I have done a lot, that I know for certain would not be possible had I not sobered up sixteen years ago. However, it is not the things I have done or that I have accomplished that matter to me most. It is that I am no longer a slave. It is that I have my own mind. That I can see clearly. That I do not destroy relationships, but I build and nurture them. Today, unlike when I was a youngster, I have the ability, capacity, and the desire to love, and I am loved in return. These are the things in my life that I value the most and that I am most grateful for. These are the things that I fight so hard for and that I will never sacrifice. These are the things that I fight to make sure others have the opportunity to enjoy.

I am because of my community and I only am because of my community. Without my community I would not be. My community is the reason that I am still alive. My community is the reason that I am here. And my community is who I receive my direction, guidance, and passion from. I am an extension of my community and my community is an extension of me.

There are two people in particular from my community who I esteem above all others and who have had the greatest impact on my life and who I am as a human being, my mother and my partner. My mother not only gave me life, but has been the continuous rock and guiding light who has kept me grounded on the right path since I was born, and she has never wavered.  No matter how tight money was, or how hard times were, she always loved me and my brother unconditionally and gave freely of herself without question or regret. She has worked hard all of her life and has always put others before herself. She taught me everything I know about being a man. I can remember, how she would scowl at my brother and I when we were younger and be like, “I am not going to go clean up after someone else all day long only to come home and clean up after you monkeys!” She taught me the value and the reward of hard work and that I am never to push my responsibility off onto others, especially women who already give so much. Without her and her love and guidance, I most certainly would not be. And my partner in life and in crime, my heart; I would be lost without her. Until I met her, I did not think that true love actually exists. I did not think that I could devote myself to someone else so fully, or that I could ever permit someone to be so devoted to me. She continues to surprise me and to reveal the beauty of our world to me. She has this way of seeing the beauty in everything and everyone, that until years together was simply beyond me. And whether times are at their worst or at their greatest, for four years now I have been blessed to share and be partner in everything. Zahara took me to my first protest when Portland Rising Tide organized and shut down the Columbia River in protest of the tar sands that were being shipped through Washington to be transported to China. It was Zahara, who showed me that I am nothing without my community, but that I am everything with you and that I am liberated. It was Zahara who helped me to believe that I and you have immeasurable value and that we are worth much more, and that we are worth fighting for. Without my mother and my partner, I would not be Renaissance and I would not be the human being I am today.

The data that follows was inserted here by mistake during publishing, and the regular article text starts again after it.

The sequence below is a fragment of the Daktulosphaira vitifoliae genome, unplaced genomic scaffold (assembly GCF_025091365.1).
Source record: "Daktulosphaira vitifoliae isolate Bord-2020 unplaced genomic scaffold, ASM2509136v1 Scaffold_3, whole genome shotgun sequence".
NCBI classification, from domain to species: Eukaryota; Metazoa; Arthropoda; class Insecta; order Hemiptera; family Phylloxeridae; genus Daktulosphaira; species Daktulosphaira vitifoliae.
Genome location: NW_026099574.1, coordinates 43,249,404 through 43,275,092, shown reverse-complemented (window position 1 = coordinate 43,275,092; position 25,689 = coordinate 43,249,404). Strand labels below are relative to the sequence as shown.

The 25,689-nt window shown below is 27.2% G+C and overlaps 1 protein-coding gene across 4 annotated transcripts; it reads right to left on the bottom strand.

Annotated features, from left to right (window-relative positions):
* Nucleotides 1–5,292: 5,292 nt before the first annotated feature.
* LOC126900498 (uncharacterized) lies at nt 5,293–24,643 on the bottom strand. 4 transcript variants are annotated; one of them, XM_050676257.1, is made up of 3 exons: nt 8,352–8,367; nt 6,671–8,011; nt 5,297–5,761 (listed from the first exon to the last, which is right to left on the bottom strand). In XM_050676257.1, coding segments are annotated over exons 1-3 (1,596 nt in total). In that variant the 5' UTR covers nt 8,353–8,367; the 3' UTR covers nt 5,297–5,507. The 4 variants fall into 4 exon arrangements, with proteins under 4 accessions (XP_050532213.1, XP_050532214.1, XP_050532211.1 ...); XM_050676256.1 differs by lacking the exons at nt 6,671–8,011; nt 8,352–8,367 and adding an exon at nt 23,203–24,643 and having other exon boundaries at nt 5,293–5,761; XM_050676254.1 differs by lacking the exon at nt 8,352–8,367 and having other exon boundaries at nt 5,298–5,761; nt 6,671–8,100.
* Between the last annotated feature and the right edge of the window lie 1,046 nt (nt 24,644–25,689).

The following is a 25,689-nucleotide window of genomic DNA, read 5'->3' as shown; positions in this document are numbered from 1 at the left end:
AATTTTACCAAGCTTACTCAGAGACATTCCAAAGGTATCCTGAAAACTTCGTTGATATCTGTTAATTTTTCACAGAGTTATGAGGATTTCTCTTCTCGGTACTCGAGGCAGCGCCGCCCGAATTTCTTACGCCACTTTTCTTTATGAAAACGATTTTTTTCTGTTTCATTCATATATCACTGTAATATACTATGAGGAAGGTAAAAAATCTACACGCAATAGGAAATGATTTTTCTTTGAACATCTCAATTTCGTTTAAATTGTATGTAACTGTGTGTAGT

I am grateful to be alive. I am grateful for each and every one of you. I am grateful that today I have the opportunity to continue to strive for the life I know we all deserve and to become a better human being. And whether anyone reads this or not, at least I know, that I have taken, if but a moment, to display my gratitude.

Thank you.

#PowerToThePeople